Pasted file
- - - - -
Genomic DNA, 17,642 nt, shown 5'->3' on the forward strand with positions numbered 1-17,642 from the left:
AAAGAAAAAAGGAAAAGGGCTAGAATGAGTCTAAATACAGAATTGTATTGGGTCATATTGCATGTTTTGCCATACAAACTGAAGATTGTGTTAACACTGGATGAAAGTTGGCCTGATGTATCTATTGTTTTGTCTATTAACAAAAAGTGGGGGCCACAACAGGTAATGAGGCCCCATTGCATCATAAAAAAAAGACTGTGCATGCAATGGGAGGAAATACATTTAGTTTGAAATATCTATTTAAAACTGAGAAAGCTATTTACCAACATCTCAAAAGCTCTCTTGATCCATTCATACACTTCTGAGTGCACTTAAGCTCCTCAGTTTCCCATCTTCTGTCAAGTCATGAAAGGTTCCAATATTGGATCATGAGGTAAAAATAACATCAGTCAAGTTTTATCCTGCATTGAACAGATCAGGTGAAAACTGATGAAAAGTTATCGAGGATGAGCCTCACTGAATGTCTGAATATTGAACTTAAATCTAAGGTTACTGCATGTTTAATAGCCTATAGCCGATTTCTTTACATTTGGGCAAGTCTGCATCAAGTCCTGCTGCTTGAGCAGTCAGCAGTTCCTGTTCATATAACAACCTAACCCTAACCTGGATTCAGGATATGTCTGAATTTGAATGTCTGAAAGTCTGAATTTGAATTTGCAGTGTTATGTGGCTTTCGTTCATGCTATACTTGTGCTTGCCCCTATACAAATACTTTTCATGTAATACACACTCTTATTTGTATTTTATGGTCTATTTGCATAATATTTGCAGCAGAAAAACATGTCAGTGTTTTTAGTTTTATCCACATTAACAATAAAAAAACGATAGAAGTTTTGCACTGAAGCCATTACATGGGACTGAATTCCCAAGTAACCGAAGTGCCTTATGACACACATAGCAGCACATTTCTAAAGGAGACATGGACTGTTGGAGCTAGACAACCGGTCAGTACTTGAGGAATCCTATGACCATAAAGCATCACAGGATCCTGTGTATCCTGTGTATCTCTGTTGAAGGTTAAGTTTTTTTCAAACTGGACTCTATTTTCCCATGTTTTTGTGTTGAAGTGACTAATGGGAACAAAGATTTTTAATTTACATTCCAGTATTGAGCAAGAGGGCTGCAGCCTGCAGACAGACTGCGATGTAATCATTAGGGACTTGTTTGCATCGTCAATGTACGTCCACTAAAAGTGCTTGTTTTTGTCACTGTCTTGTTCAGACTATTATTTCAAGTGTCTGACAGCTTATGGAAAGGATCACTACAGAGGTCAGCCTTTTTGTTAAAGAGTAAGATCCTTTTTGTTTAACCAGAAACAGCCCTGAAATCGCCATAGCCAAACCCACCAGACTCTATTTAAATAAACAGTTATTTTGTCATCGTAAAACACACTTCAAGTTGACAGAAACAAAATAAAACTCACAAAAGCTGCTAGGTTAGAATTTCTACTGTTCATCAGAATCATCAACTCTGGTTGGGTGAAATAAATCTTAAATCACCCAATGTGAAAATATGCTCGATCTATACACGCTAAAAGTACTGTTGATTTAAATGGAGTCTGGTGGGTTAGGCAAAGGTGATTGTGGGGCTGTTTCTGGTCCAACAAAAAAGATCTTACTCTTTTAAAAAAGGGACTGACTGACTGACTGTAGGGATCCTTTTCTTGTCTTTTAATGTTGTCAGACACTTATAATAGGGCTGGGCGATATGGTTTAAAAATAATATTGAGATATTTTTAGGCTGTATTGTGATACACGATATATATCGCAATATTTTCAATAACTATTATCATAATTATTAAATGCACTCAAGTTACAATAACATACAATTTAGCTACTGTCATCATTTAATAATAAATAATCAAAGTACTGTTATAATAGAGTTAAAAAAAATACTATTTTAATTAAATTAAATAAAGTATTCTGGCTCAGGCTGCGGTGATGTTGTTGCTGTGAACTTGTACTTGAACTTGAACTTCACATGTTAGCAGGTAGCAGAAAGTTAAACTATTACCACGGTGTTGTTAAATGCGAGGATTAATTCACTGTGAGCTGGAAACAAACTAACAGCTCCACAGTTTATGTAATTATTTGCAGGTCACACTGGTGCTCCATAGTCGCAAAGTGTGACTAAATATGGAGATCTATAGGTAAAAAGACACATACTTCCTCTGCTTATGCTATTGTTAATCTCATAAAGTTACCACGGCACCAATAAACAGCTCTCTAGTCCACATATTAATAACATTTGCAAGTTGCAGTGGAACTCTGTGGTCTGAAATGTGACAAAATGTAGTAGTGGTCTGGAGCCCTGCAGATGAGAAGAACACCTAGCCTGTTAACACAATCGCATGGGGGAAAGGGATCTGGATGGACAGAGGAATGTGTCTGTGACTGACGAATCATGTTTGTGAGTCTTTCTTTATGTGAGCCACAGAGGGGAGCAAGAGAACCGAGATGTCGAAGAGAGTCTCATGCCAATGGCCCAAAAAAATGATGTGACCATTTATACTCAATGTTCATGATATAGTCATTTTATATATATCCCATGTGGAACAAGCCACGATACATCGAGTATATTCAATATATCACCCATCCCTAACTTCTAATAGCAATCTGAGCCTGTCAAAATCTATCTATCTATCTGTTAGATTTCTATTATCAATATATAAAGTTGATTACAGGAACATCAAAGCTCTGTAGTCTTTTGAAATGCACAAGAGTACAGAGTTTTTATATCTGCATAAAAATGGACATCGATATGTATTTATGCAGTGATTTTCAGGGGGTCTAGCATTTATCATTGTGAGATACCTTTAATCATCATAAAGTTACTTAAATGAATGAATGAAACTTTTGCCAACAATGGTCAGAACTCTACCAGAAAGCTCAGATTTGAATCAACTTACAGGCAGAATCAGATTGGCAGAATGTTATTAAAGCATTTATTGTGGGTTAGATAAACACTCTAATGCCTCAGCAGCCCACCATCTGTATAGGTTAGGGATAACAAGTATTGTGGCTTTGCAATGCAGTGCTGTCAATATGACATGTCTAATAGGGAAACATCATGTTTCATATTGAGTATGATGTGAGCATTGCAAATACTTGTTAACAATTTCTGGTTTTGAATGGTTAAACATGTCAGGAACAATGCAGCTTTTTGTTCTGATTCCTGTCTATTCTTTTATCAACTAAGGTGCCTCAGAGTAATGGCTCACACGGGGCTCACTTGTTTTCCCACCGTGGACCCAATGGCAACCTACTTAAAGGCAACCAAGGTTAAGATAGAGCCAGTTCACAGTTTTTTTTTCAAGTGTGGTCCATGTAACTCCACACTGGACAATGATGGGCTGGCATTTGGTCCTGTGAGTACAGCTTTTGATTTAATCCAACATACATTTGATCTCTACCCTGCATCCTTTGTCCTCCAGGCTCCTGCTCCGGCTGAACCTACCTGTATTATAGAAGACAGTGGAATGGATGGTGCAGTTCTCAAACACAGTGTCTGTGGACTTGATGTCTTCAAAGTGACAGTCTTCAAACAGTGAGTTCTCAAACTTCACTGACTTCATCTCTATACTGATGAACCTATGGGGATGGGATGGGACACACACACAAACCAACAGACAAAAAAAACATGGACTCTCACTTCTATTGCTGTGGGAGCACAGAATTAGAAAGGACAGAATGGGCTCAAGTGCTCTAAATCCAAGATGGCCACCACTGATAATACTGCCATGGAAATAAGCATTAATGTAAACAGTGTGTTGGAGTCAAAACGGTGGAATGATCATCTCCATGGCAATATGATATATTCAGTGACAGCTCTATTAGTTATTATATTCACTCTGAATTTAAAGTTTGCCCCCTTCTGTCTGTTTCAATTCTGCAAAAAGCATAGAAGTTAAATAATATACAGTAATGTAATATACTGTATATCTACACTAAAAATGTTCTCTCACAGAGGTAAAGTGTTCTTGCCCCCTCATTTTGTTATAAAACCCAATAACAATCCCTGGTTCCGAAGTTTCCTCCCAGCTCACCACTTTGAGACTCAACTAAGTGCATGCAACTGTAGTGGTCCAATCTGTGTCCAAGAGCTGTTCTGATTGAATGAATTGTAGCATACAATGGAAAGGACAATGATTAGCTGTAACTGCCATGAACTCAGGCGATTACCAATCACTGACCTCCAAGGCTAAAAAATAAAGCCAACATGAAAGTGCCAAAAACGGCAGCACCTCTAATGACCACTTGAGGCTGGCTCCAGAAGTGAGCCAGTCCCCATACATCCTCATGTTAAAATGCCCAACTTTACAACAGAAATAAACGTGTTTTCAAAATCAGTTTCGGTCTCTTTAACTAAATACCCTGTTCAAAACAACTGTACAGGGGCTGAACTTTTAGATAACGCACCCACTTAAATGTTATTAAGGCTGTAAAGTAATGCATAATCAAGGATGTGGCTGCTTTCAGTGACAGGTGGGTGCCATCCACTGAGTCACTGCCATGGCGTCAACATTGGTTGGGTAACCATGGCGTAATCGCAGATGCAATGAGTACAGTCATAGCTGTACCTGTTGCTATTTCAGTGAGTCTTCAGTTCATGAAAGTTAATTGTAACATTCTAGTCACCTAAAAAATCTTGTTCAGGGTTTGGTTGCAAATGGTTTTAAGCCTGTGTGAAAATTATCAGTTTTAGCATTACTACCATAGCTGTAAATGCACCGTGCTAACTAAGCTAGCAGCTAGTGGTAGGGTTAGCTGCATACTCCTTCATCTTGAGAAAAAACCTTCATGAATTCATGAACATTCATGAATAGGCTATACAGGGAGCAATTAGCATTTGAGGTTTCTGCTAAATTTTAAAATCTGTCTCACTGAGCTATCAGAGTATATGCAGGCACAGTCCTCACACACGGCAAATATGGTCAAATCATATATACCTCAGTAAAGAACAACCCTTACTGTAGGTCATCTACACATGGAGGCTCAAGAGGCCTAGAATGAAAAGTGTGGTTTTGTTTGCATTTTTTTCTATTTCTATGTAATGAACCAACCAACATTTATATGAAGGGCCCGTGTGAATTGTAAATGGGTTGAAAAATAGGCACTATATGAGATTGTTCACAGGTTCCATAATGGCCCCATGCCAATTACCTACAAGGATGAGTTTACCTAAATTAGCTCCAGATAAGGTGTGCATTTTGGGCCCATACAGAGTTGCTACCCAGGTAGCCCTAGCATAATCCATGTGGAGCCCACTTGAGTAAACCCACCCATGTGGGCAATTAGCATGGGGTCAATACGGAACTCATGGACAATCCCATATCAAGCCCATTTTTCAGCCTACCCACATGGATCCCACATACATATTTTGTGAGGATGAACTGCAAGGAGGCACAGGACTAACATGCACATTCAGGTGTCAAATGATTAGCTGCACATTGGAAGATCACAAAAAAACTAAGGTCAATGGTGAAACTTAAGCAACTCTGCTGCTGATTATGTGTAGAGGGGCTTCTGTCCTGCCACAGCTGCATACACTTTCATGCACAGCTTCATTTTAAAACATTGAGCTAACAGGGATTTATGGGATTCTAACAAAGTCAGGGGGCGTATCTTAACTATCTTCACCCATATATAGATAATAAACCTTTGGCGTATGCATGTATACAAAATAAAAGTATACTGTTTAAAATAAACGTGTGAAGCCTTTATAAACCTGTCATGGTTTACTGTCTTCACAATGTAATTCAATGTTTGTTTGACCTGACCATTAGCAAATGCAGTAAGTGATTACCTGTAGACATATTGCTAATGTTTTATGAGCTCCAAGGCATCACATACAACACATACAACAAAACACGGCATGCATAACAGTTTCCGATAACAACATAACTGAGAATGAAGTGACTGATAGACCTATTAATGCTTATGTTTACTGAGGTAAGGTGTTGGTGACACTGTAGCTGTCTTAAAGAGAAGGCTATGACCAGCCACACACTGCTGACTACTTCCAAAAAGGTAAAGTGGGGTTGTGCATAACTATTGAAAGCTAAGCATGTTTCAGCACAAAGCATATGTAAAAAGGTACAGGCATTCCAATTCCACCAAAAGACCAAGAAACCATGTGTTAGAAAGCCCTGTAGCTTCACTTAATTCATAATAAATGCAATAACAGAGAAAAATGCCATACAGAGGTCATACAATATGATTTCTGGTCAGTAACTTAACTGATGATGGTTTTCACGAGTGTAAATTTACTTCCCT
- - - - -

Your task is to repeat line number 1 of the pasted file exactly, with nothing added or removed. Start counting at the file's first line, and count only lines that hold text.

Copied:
Genomic DNA, 17,642 nt, shown 5'->3' on the forward strand with positions numbered 1-17,642 from the left: